When I buy something of quality, I tend to keep it for a long time and take care of it. It’s part of how I was raised and how I instruct my own kids. Part of it is to preserve what we own. The other is a respect for property, our own and others.
Of course, this applies more to select things. The bulk of things tend to be disposable and convenient. They don’t create any emotional connection nor a desire to polish, preserve or protect.
After you have all the junk from the big box stores, you might be like me. You experience fatigue and disinterest. You know there are millions of things made just like it and there’s not a lot of thought in the design or function.
However, I tend to still value and keep things that have forethought and heart injected into it. The craftsmanship of a well-designed french press or the ease and pleasantness of a software tool motivate me to savor the experience.
And such craftsmanship tends to stand out when there is an abundance of mediocrity.
When I know a person or company put a great deal of intention into what they are making, there is a connection when I use it. I don’t simply ignore or discard the product, brand or service. I engage and go deeper.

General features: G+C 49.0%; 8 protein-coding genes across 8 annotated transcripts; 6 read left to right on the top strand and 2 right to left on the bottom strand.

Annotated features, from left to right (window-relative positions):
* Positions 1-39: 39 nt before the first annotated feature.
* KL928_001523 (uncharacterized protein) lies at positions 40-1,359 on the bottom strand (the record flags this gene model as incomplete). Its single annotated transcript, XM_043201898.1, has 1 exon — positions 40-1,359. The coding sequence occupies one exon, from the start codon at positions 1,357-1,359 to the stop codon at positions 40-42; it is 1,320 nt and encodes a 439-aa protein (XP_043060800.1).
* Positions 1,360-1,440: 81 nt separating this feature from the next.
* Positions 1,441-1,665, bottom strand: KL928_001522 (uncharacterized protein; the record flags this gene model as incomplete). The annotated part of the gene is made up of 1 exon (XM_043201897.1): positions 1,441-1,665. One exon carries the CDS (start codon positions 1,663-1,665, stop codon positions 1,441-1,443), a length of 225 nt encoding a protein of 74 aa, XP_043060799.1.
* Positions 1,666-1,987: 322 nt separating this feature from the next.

A lot of times, I want to know the back story to complete the experience and story in my own mind. This goes for virtual experiences such as software and movies as well as physical products.
I can still remember reading all the content a band put out in its CD jewel case. It helped me further experience their craftsmanship and attempt to connect with me as a fan.
Yes, we can put out a bunch of junk or copy what we see others doing. But finding that place where we can attempt to connect and give a gift to someone because we are giving of ourself in what we deliver is art that still endures. The great thing is that we can do this in how we service, sell or fabricate.
It endures because there is meaning, delight and excellence. All that in something we hold or experience. Why waste our time creating anything less?